chapter  4
28 Pages

Forgetting in memory models: Arguments against trace decay and consolidation failure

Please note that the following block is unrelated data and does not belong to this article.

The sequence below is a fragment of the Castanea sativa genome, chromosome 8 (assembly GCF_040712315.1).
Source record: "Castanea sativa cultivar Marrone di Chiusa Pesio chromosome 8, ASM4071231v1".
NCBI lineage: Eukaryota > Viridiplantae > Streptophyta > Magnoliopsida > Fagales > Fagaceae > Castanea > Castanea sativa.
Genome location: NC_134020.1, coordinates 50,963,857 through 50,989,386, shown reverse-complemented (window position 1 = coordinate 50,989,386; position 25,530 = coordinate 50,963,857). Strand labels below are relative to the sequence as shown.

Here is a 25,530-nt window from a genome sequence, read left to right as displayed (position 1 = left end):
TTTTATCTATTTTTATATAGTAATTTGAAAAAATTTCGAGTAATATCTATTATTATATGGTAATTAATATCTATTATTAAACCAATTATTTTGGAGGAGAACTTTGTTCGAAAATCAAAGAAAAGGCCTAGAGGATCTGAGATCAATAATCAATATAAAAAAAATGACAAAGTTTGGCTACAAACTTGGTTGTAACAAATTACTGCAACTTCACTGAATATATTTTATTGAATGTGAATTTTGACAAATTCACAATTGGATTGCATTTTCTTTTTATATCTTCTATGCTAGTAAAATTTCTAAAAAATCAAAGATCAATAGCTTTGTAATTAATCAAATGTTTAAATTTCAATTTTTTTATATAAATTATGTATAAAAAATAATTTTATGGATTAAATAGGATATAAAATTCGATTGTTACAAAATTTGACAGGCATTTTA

The chapters in this volume all reference causes of forgetting, but the variety of possible causes (and continued lack of consensus regarding them in different strands of the literature) is striking. Here we examine insights into trace decay, interference, and consolidation that have emerged from recent computational and mathematical models of memory. We suggest that such models: (1) allow rejection of temporal decay as a primary cause of forgetting even in short-term memory tasks; (2) undermine the inference from forgetting data to a distinction between separate short-term and long-term memory systems (STS vs. LTS); (3) offer an alternative explanation, in terms of temporal distinctiveness and interference, for most if not all of the behavioural evidence that has previously been taken as evidence for consolidation.